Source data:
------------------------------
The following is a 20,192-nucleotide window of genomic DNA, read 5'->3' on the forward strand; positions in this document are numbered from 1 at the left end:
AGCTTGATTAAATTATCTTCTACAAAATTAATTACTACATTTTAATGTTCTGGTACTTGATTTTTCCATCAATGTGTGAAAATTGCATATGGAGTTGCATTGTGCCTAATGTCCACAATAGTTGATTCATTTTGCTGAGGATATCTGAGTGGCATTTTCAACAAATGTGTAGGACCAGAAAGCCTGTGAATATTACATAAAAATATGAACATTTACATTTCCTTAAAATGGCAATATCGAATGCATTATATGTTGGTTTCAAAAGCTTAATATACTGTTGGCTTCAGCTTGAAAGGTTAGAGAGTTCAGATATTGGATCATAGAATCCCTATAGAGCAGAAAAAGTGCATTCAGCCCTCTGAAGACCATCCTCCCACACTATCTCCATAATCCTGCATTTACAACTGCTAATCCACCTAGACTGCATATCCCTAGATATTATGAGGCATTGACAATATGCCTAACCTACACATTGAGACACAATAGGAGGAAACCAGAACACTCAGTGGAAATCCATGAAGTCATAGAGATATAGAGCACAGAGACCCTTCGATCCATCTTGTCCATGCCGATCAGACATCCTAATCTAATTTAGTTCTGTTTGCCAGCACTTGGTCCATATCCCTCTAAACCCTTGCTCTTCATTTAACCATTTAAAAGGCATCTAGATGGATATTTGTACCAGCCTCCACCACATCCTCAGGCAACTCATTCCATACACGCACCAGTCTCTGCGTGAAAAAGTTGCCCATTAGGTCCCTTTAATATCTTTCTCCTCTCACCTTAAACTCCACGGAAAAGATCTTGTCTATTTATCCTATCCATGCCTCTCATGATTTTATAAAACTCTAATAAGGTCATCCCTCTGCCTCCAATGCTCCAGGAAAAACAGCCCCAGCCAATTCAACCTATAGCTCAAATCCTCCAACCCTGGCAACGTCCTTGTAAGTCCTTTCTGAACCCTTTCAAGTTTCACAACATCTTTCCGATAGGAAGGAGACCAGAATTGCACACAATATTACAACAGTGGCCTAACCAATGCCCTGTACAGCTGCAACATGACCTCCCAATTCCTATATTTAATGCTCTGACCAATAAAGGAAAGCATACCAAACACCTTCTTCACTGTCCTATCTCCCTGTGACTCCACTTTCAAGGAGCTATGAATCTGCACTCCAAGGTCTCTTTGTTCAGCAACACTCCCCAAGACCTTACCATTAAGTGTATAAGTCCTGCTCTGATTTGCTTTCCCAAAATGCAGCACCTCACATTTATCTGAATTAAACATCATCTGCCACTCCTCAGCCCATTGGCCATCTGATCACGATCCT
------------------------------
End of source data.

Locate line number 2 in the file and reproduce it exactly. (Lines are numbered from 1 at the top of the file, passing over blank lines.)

AGCTTGATTAAATTATCTTCTACAAAATTAATTACTACATTTTAATGTTCTGGTACTTGATTTTTCCATCAATGTGTGAAAATTGCATATGGAGTTGCATTGTGCCTAATGTCCACAATAGTTGATTCATTTTGCTGAGGATATCTGAGTGGCATTTTCAACAAATGTGTAGGACCAGAAAGCCTGTGAATATTACATAAAAATATGAACATTTACATTTCCTTAAAATGGCAATATCGAATGCATTATATGTTGGTTTCAAAAGCTTAATATACTGTTGGCTTCAGCTTGAAAGGTTAGAGAGTTCAGATATTGGATCATAGAATCCCTATAGAGCAGAAAAAGTGCATTCAGCCCTCTGAAGACCATCCTCCCACACTATCTCCATAATCCTGCATTTACAACTGCTAATCCACCTAGACTGCATATCCCTAGATATTATGAGGCATTGACAATATGCCTAACCTACACATTGAGACACAATAGGAGGAAACCAGAACACTCAGTGGAAATCCATGAAGTCATAGAGATATAGAGCACAGAGACCCTTCGATCCATCTTGTCCATGCCGATCAGACATCCTAATCTAATTTAGTTCTGTTTGCCAGCACTTGGTCCATATCCCTCTAAACCCTTGCTCTTCATTTAACCATTTAAAAGGCATCTAGATGGATATTTGTACCAGCCTCCACCACATCCTCAGGCAACTCATTCCATACACGCACCAGTCTCTGCGTGAAAAAGTTGCCCATTAGGTCCCTTTAATATCTTTCTCCTCTCACCTTAAACTCCACGGAAAAGATCTTGTCTATTTATCCTATCCATGCCTCTCATGATTTTATAAAACTCTAATAAGGTCATCCCTCTGCCTCCAATGCTCCAGGAAAAACAGCCCCAGCCAATTCAACCTATAGCTCAAATCCTCCAACCCTGGCAACGTCCTTGTAAGTCCTTTCTGAACCCTTTCAAGTTTCACAACATCTTTCCGATAGGAAGGAGACCAGAATTGCACACAATATTACAACAGTGGCCTAACCAATGCCCTGTACAGCTGCAACATGACCTCCCAATTCCTATATTTAATGCTCTGACCAATAAAGGAAAGCATACCAAACACCTTCTTCACTGTCCTATCTCCCTGTGACTCCACTTTCAAGGAGCTATGAATCTGCACTCCAAGGTCTCTTTGTTCAGCAACACTCCCCAAGACCTTACCATTAAGTGTATAAGTCCTGCTCTGATTTGCTTTCCCAAAATGCAGCACCTCACATTTATCTGAATTAAACATCATCTGCCACTCCTCAGCCCATTGGCCATCTGATCACGATCCT